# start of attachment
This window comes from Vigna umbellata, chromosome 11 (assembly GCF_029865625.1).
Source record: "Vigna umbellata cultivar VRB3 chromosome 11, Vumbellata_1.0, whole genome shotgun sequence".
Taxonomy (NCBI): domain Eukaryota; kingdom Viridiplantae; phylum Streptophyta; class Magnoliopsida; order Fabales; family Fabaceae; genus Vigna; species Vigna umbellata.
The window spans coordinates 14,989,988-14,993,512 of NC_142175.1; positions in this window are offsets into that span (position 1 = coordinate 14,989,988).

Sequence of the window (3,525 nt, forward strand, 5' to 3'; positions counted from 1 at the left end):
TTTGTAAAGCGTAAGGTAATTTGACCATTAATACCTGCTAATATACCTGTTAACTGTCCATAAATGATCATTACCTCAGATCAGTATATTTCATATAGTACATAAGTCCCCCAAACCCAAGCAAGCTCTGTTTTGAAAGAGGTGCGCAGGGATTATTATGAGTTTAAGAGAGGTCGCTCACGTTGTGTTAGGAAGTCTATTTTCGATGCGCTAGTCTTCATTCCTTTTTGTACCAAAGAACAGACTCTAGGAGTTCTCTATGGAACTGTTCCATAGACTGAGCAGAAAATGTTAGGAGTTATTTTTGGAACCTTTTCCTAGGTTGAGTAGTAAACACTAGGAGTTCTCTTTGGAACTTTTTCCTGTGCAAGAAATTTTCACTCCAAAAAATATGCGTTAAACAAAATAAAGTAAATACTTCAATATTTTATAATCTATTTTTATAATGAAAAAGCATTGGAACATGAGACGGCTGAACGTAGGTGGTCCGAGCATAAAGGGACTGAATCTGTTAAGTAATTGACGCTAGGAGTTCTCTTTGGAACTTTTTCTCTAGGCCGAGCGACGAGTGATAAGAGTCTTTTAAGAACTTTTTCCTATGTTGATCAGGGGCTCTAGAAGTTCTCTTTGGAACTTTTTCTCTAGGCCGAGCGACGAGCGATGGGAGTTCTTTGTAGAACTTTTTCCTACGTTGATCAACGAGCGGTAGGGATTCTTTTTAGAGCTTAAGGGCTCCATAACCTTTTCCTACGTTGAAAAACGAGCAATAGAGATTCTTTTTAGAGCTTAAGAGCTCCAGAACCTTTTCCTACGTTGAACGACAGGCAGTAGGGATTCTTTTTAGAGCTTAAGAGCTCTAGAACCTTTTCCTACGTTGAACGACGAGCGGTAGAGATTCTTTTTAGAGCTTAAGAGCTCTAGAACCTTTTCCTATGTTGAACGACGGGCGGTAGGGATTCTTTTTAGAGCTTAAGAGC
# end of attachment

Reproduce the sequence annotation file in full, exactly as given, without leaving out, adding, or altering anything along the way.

This window comes from Vigna umbellata, chromosome 11 (assembly GCF_029865625.1).
Source record: "Vigna umbellata cultivar VRB3 chromosome 11, Vumbellata_1.0, whole genome shotgun sequence".
Taxonomy (NCBI): domain Eukaryota; kingdom Viridiplantae; phylum Streptophyta; class Magnoliopsida; order Fabales; family Fabaceae; genus Vigna; species Vigna umbellata.
The window spans coordinates 14,989,988-14,993,512 of NC_142175.1; positions in this window are offsets into that span (position 1 = coordinate 14,989,988).

Sequence of the window (3,525 nt, forward strand, 5' to 3'; positions counted from 1 at the left end):
TTTGTAAAGCGTAAGGTAATTTGACCATTAATACCTGCTAATATACCTGTTAACTGTCCATAAATGATCATTACCTCAGATCAGTATATTTCATATAGTACATAAGTCCCCCAAACCCAAGCAAGCTCTGTTTTGAAAGAGGTGCGCAGGGATTATTATGAGTTTAAGAGAGGTCGCTCACGTTGTGTTAGGAAGTCTATTTTCGATGCGCTAGTCTTCATTCCTTTTTGTACCAAAGAACAGACTCTAGGAGTTCTCTATGGAACTGTTCCATAGACTGAGCAGAAAATGTTAGGAGTTATTTTTGGAACCTTTTCCTAGGTTGAGTAGTAAACACTAGGAGTTCTCTTTGGAACTTTTTCCTGTGCAAGAAATTTTCACTCCAAAAAATATGCGTTAAACAAAATAAAGTAAATACTTCAATATTTTATAATCTATTTTTATAATGAAAAAGCATTGGAACATGAGACGGCTGAACGTAGGTGGTCCGAGCATAAAGGGACTGAATCTGTTAAGTAATTGACGCTAGGAGTTCTCTTTGGAACTTTTTCTCTAGGCCGAGCGACGAGTGATAAGAGTCTTTTAAGAACTTTTTCCTATGTTGATCAGGGGCTCTAGAAGTTCTCTTTGGAACTTTTTCTCTAGGCCGAGCGACGAGCGATGGGAGTTCTTTGTAGAACTTTTTCCTACGTTGATCAACGAGCGGTAGGGATTCTTTTTAGAGCTTAAGGGCTCCATAACCTTTTCCTACGTTGAAAAACGAGCAATAGAGATTCTTTTTAGAGCTTAAGAGCTCCAGAACCTTTTCCTACGTTGAACGACAGGCAGTAGGGATTCTTTTTAGAGCTTAAGAGCTCTAGAACCTTTTCCTACGTTGAACGACGAGCGGTAGAGATTCTTTTTAGAGCTTAAGAGCTCTAGAACCTTTTCCTATGTTGAACGACGGGCGGTAGGGATTCTTTTTAGAGCTTAAGAGC